It’s tempting to skip it, but it’s a lot like the difference between a nicely toned body and one that isn’t. Just like you can skip exercising, you can skip interfacing. But, it won’t be a secret. Which reminds me... I need to go for a jog!
Interfacing is a textile that is either sewn in or fused on using a steam iron, between layers of fabric, to give it structure and body. Interfacing in itself is not very exciting, but it is one of the keys to achieving a professional look to your project. If you are new to sewing, you may never have run across interfacing because it’s not something that shows when your project is done. Most familiar to people is the way a dress shirt has a more substantial collar, placket and cuff. That smooth crispness comes from the interfacing hidden inside. Without interfacing, collars and cuffs would be limp and buttons and buttonholes would rip.
Types of Interfacing
There are many interfacing options on the market, and they are available in a number of weights. A good rule of thumb is to select an interfacing that is a little bit lighter in weight than your fabric:
Usually made of nylon tricot, it’s made to use with knit fabrics because it’s stretchy like knits. While knits are used more in garment sewing than in home décor, when you do have the need, be sure to lay the stretch of the fabric and the interfacing the same direction.
Treat woven interfacing like you would any woven fabric. Cut along the grainline in the same way you grain.
Because there is no grainline, you can lay out and cut non-woven interfacing however you like. You can also choose between between fusible and sew-in interfacing.
Also called iron-on interfacing, this interfacing is fused to your fabric using a steam iron. When using pressing cloth between surfaces. This will prevent any sticky residue from welding itself to your iron or damaging your ironing board cover. Fusible interfacing is often what is used to give dress shirts those crisp collars and cuffs. When done properly, the results are beautiful. Fusibles are also good for fabrics that fray. They are less compatible with fabrics like lace or other openwork fabrics, do not adhere well to beaded or heavily embroidered fabric, and iffy with highly textured fabrics. I always test fusible interfacing on a scrap to determine the proper heat setting of my iron and amount of steam. Let it cool and check the final result. Another consideration is the level of heat your fabric can take must be high enough to fuse the interfacing, or look for Cool Fuse interfacing. Manufacturer’s instructions have specific instructions for each type of interfacing.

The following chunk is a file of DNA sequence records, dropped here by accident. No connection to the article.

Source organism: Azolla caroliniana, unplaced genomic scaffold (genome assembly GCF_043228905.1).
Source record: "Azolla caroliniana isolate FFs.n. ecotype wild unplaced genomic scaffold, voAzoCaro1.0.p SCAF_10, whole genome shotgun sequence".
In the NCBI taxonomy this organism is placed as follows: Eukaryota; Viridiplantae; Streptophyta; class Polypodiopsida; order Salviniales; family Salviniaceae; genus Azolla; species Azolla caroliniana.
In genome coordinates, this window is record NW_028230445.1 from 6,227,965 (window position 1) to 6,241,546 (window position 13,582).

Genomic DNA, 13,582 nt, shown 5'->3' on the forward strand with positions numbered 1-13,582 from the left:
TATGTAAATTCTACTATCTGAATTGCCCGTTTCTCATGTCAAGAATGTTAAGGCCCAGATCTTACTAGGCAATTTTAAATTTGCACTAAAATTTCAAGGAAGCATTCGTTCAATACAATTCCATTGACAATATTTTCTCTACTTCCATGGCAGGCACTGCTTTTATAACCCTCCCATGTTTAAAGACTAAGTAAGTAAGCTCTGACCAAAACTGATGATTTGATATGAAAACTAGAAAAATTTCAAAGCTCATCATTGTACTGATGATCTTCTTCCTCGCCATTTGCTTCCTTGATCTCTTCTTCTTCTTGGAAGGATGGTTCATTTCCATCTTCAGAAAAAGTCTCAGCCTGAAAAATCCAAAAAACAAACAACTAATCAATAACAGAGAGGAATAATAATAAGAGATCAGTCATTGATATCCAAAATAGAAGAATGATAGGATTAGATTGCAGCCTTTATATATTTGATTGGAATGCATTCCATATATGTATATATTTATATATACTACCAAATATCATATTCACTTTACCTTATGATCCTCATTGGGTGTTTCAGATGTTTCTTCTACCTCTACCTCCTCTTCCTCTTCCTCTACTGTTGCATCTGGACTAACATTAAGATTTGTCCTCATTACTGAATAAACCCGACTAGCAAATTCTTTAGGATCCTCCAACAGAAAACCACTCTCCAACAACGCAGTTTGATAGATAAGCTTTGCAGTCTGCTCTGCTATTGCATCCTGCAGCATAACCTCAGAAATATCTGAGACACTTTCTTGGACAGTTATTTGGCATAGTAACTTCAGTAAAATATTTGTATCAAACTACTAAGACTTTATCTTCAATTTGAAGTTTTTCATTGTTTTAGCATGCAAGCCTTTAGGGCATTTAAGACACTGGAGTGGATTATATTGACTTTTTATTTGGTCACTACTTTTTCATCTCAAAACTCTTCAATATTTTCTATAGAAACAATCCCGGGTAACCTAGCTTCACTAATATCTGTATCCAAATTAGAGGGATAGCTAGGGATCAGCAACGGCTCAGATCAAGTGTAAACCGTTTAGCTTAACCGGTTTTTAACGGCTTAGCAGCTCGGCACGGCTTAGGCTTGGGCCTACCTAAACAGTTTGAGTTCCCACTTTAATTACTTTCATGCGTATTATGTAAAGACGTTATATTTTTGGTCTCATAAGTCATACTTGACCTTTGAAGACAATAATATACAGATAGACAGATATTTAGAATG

Sew-in interfacing provides body but somewhat less crispness than fusibles. Sometimes that exactly what you want, like when you want some body, but still want to retain drape.
How is Interfacing Used?
In home décor, interfacing is often used in items like place mats and table runners where you want a more body. You might add interfacing to curtain tie-backs, for example, so they are taut and crisp looking. When you want crispness or “bones” in your project, you'll probably want to add interfacing. Most fabric store sales staff are familiar with the pros and cons of their products, so don’t hesitate to ask if you are unsure.
Where Can I Buy Interfacing?
Interfacing is available at most fabric stores of any size; and like everything else -- online. Interfacing is generally grouped together in one section of the fabric store, so it’s easy to compare options. Read pattern instructions to understand how much and what kind to buy.
Before You Cut!
Interfacing should be prewashed in the same way as your fabric. This is important so I’m going to say it again. Prewash your interfacing as you do your fabric. If you don’t, when you do launder your completed project, you will find that your fabric and your interfacing shrink different amounts leading to bubbles and warping that can't be ironed out.